Academic GP training: reflections on combining research and clinical roles

Thinking of combining academic and clinical roles?  In this latest APEx blog Academic Clinical Fellow Dr Emily Brown reflects on the benefits and challenges of dual roles. 


Photo by Possessed Photography on Unsplash

My academic and clinical roles

As an academic GP trainee, I spend half my week working clinically in general practice and the other half working in research as an Academic Clinical Fellow. This journey started with an undergraduate degree in biochemistry, giving me a strong grounding in basic science and scientific methods. I then reached a fork in the road, applying for both PhDs and medical school. I took the latter path, but my interest in science and evidence-based medicine remained strong. After qualification as a medical doctor, I followed the integrated academic and clinical training route, allowing me to formally combine these roles. This has led to a hugely varied and rewarding job. It is not without challenges, but it is worth it!


Benefits of my dual role

I love working clinically in general practice and it is a privilege to work with patients in this context. Nevertheless, I have always had a desire to understand ‘why’ (which I think drove my parents mad!) and I fundamentally believe in evidence-based practice and striving to broaden our understanding of medicine. A career in academic general practice lets me combine these two worlds. It also affords the opportunity to have a broader impact on healthcare, potentially changing the way care is delivered.

I enjoy the diversity of the job. Some days I will be working in a busy general practice, with all the variety and challenge that brings; from reviewing newborns to caring for those who have reached their 90s – and everyone in between. My academic job is equalled varied. I’m involved in research projects relating to shared decision-making in general practice and also antimicrobial resistance in Malawi. The research opportunities in academic primary care are very broad, ranging from disease-specific research to health service delivery to epidemiology. The research is cross-disciplinary, working with and learning from non-clinical colleagues, as well as clinicians in other specialities. I’m also completing a masters in epidemiology, equipping me with skills to hopefully take forwards into a PhD. My academic role has allowed me to publish in peer reviewed journals, present at conferences and teach at the medical school. I have a strong interest in global health and have taken on some related voluntary roles, sitting on the RCGP Junior International Committee and acting as a grant reviewer for MicroResearch, an organisation funding and developing community health research in Africa. Combining roles means I’m rarely bored! The dual training is good for wellbeing; stepping between roles allows you a break from the specific pressures of each role.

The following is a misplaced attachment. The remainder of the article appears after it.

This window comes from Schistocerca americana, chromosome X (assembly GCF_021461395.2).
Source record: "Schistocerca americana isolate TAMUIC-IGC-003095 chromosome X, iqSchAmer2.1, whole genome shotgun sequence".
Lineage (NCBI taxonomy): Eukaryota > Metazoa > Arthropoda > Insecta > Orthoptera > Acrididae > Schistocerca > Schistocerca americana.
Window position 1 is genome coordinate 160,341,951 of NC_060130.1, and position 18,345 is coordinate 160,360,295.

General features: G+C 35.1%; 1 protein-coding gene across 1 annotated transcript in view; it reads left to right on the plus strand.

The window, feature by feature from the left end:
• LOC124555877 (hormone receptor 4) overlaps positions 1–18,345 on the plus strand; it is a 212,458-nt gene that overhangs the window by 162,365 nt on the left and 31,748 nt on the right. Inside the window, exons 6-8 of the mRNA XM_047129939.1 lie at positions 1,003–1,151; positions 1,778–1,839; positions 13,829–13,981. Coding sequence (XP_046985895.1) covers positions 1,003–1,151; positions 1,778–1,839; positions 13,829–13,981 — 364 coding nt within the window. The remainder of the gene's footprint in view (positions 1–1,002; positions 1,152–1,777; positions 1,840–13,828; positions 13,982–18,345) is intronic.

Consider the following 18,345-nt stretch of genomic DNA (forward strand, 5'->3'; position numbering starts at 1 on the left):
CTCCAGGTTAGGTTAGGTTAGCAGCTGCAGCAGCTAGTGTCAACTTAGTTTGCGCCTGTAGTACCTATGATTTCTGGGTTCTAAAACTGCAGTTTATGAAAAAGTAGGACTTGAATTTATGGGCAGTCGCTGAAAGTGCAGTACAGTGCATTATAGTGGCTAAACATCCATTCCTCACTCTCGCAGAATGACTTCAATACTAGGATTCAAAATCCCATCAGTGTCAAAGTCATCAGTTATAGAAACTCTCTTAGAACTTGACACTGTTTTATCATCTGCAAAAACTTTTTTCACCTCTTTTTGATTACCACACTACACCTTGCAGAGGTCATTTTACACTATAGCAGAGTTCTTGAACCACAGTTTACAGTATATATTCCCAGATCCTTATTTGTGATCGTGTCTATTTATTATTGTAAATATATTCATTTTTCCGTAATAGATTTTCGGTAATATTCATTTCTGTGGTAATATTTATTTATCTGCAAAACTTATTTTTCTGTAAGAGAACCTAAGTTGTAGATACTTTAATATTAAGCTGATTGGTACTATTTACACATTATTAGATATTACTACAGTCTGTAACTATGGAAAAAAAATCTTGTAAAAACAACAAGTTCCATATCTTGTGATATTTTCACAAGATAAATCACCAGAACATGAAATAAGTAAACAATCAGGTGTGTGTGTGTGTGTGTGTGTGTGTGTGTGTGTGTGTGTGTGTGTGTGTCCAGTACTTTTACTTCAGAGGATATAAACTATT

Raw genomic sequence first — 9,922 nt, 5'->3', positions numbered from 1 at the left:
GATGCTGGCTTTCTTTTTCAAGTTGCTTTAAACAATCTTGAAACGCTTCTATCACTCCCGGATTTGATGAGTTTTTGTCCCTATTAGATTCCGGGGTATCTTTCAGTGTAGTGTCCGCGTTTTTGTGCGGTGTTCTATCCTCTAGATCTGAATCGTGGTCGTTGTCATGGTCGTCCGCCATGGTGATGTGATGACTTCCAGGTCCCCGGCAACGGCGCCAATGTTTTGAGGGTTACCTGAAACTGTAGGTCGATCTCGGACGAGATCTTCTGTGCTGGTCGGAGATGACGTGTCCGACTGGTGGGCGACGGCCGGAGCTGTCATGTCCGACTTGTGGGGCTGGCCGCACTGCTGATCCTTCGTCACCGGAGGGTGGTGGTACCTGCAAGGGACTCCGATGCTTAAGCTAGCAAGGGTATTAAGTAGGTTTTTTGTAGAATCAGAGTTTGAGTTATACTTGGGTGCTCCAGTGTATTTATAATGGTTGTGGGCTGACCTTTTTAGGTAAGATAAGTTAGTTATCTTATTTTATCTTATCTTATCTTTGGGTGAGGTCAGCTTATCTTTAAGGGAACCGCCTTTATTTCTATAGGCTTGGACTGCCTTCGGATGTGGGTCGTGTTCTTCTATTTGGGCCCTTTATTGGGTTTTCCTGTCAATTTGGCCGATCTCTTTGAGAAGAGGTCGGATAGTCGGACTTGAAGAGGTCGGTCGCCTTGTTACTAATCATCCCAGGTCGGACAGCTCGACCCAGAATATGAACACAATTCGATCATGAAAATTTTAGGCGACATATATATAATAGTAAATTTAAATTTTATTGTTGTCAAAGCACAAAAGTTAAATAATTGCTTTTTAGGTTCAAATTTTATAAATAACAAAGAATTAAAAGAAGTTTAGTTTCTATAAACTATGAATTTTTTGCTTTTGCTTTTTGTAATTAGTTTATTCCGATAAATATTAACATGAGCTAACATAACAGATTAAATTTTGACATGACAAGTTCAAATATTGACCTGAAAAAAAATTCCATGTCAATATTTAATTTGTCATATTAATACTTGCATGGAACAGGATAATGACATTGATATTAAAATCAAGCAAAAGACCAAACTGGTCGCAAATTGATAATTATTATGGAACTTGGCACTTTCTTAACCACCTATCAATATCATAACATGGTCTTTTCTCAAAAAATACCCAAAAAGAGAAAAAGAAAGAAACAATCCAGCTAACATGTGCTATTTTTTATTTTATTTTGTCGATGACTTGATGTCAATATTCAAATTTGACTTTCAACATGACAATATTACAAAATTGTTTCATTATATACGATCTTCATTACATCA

My clinical and academic roles are brilliantly complementary, enabling a unique perspective, with an appreciation of both the clinician point of view and the research outlook. This is helpful in generating research ideas – working clinically day to day and interacting with clinicians and patients helps develop understanding of what the important research questions are. For example, I have a particular interest in antimicrobial resistance and antibiotic prescribing. Whilst I can understand the science relating to the transmission and drivers of resistance and recognise the impact that over-prescribing antibiotics has on this, I can also appreciate the real-world challenges of antibiotic prescribing in primary care – including time pressures and clinical uncertainty. This dual perspective helps me to identify interventions that may be of benefit in optimising antibiotic use. I have used this to inform my recent publication on the role of primary care in antimicrobial stewardship (Brown E, 2021.).


The challenges

The combined clinical and research training pathway is not without challenges. Both roles are busy, and may often expand beyond their ‘half’ of the time allocation. There may be exams in both roles, which require extra commitment. The need to wear multiple ‘hats’ and freely switch between your ‘GP hat’ and your ‘research hat’ can add an additional complexity. Trying to develop two careers in tandem can sometimes lead to feeling ‘behind’ both your purely clinical and purely academic colleagues. However, the journey is a very enjoyable one, so it’s worth it. The combined training programme also means trying to engineer and integrate two distinct careers and sometimes fitting the pieces of the jigsaw together can be a challenge, although there are plenty of options out there to help make this work.

Emily Brown, ST4 ACF and GP trainee


An eye to the future

I’m coming towards the end of my academic GP training programme now. Looking to the future, I hope to continue to combine clinical and academic work, working both as a GP and applying for PhD positions. It’s a privilege to work in these complementary and varied roles and I would wholeheartedly recommend taking this route!